Rebecca K. O’Connor has published essays in South Dakota Review, Iron Horse Literary Review, Los Angeles Times Magazine, West, divide, and was a Pushcart Nominee for the 2008 Prize. Her novel, Falcon’s Return was a Holt Medallion Finalist for best first novel and she has published numerous reference books on the natural world. She has an MFA in Creative Writing and Writing for the Performing Arts from the University of California, Riverside.
As a professional animal trainer, O’Connor has worked with a variety of exotic animals in zoos and private facilities around the United States and abroad. She has been a falconer for more than a decade and is a nationally known parrot behaviorist. Her book A Parrot for Life: Raising and Training the Perfect Parrot Companion was published in 2007 by TFH and went into a second printing in the first six months. She is also a nationally sought after lecturer at parrot clubs and parrot festivals.
In all of O’Connor’s work she strives to illuminate or foil the human condition through the animals that surround us. Whether it is to give a science-based lecture, write a serious how-to book or crafting deeply personal prose, the foundation of everything in her life is a love for animals. She hopes that her life’s work will help people understand the animals (including other humans) that surround them and relish their relationships.
So what do you do exactly?
It sort of depends on when you ask me. I do have a day job and I love it! I work for Ducks Unlimited raising money for wetlands and waterfowl conservation. (We all need clean water!) In my previous life as a free flight bird trainer, I learned a lot about behavior though. So you might also find me doing lectures/workshops around the country teaching people training basics for parrots. I also do a lot of freelance writing. I write for Bird Talk, Good Bird and other magazines as well as write essays, short stories and books. Birds and words, baby!
How many books have you written?
I’ve written ten, but it’s not that big of a deal. You probably haven’t heard of them. Many of these books were reference books. These were just an excuse to buy research books and quell my insatiable need for information. I’ve also written a romance novel Falcon’s Return and my new memoir, Lift. I also like to tell stories and books let me talk to a lot of people all at once.
How did you get into falconry?
I don’t really know why I’ve always been so bird crazy. Same reason my skin is lily white and my eyes are blue, I guess. Falconry though, that was my grandfather’s fault. He showed me a peregrine falcon when I was just a little girl and spun a story about how someone hunted with her, someone she trusted. I was hooked.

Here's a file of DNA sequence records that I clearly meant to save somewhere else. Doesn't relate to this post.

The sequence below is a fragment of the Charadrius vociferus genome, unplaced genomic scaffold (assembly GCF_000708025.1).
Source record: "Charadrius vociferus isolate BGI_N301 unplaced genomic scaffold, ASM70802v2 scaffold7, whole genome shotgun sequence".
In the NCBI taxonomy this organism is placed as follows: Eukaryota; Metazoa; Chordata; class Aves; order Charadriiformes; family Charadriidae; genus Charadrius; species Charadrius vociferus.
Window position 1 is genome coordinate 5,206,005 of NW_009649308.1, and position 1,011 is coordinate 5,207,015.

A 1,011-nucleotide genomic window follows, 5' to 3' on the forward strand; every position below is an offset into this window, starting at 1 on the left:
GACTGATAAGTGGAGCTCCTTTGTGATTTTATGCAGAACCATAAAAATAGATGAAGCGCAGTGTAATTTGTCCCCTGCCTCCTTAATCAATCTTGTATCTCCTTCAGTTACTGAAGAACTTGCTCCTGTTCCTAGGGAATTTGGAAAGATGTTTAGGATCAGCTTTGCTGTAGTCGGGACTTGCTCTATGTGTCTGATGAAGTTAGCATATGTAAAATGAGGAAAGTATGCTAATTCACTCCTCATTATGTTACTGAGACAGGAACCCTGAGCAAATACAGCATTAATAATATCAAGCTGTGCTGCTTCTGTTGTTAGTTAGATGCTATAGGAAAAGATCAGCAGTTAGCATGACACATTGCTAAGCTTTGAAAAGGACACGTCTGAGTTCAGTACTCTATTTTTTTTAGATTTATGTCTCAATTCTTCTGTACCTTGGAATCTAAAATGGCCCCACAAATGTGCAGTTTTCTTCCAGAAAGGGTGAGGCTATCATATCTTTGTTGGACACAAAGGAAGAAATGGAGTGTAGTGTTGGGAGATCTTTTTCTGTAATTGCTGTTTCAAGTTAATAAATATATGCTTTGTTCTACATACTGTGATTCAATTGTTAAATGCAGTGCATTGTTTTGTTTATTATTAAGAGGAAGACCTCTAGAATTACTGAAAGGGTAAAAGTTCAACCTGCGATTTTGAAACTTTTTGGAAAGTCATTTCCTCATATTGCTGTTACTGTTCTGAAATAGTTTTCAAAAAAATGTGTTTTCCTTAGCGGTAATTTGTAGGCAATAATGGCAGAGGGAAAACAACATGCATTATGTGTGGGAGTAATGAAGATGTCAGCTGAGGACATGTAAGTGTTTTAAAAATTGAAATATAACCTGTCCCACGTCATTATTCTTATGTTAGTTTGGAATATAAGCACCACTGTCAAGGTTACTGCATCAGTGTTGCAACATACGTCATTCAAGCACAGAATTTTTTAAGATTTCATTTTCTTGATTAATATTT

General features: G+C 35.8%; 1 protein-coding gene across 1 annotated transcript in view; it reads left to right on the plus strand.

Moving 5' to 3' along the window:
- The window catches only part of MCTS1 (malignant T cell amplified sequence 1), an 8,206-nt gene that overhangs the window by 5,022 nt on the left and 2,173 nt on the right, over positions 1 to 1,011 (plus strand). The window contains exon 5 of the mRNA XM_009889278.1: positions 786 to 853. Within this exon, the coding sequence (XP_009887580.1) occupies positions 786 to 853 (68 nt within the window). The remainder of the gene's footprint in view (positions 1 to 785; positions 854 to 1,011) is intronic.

How many animals do you have?
Not as many as you might guess. I have a Brittany spaniel, Booth. I also have two falcons, Anakin, the peregrine in Lift as well as Sister, a gyr/peregrine hybrid. Then I have three parrots, Ty, an African grey, Loki, a Senegal parrot and Bali, a red-bellied parrot.
Don’t your falcons want to eat the parrots?
Pretty much, yeah. That’s why the parrots live inside and the falcons live outside.
When do you sleep?
I get eight hours every night, I swear. You don’t want to be around me if I don’t. However, all my friends and family rarely see me. They have to figure out what I’m doing through Facebook and Twitter just like anyone else. Okay, not really, but there’s not as much time for television and dinner parties as there ought to be.
ABOUT REBECCA’S BOOKS
How did you get started writing books?
My first book was a romance novel. I had a bachelor’s degree in creative writing, but had only dabbled in writing since. When I turned 30, I decided that I would prove to myself that I could write a whole book. I gave myself permission to write something light and fun, which became Falcon’s Return. When Avalon decided to published it, there was no turning back!
Why do you write in so many different genres?
I just love to write and every genre makes me a little better at some aspect of writing. Reference books have honed my research skills. Ask any successful novelist, research is a critical component to writing fiction too. Writing books for pet owners has helped me hone how to write clearly, concisely and conversationally. When I work on essays or memoir it teaches me work harder at plot. (It’s not as easy when you can’t make it up!) I think writing in multiple genres is good for your writing skills. I also thinks it keeps you from getting bored.
Which of your books is your personal favorite?
Whichever one I’m working on! I’m much too busy to be writing anything that isn’t fun. So I’m usually fully immersed and loving whatever I’m working on at the moment.
What are you working on right now?
A parrot book and a novel. That’s all I can say for right now!